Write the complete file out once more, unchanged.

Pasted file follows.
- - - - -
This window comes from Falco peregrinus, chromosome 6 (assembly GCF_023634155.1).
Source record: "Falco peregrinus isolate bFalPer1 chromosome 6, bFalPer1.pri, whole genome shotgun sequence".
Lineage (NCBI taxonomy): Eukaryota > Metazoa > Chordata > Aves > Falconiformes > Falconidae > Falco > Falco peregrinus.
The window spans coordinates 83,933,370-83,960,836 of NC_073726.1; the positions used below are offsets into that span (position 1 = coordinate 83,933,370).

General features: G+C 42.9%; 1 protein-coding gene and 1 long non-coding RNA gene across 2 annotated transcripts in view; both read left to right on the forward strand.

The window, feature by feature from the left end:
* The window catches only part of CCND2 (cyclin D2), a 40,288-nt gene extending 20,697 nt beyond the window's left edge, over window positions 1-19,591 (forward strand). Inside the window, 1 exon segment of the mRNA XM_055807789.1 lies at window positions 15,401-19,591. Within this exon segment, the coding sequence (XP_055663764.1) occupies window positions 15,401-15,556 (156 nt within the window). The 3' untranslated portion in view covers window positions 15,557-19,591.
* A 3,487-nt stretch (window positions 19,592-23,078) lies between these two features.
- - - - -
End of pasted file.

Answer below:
This window comes from Falco peregrinus, chromosome 6 (assembly GCF_023634155.1).
Source record: "Falco peregrinus isolate bFalPer1 chromosome 6, bFalPer1.pri, whole genome shotgun sequence".
Lineage (NCBI taxonomy): Eukaryota > Metazoa > Chordata > Aves > Falconiformes > Falconidae > Falco > Falco peregrinus.
The window spans coordinates 83,933,370-83,960,836 of NC_073726.1; the positions used below are offsets into that span (position 1 = coordinate 83,933,370).

General features: G+C 42.9%; 1 protein-coding gene and 1 long non-coding RNA gene across 2 annotated transcripts in view; both read left to right on the forward strand.

The window, feature by feature from the left end:
* The window catches only part of CCND2 (cyclin D2), a 40,288-nt gene extending 20,697 nt beyond the window's left edge, over window positions 1-19,591 (forward strand). Inside the window, 1 exon segment of the mRNA XM_055807789.1 lies at window positions 15,401-19,591. Within this exon segment, the coding sequence (XP_055663764.1) occupies window positions 15,401-15,556 (156 nt within the window). The 3' untranslated portion in view covers window positions 15,557-19,591.
* A 3,487-nt stretch (window positions 19,592-23,078) lies between these two features.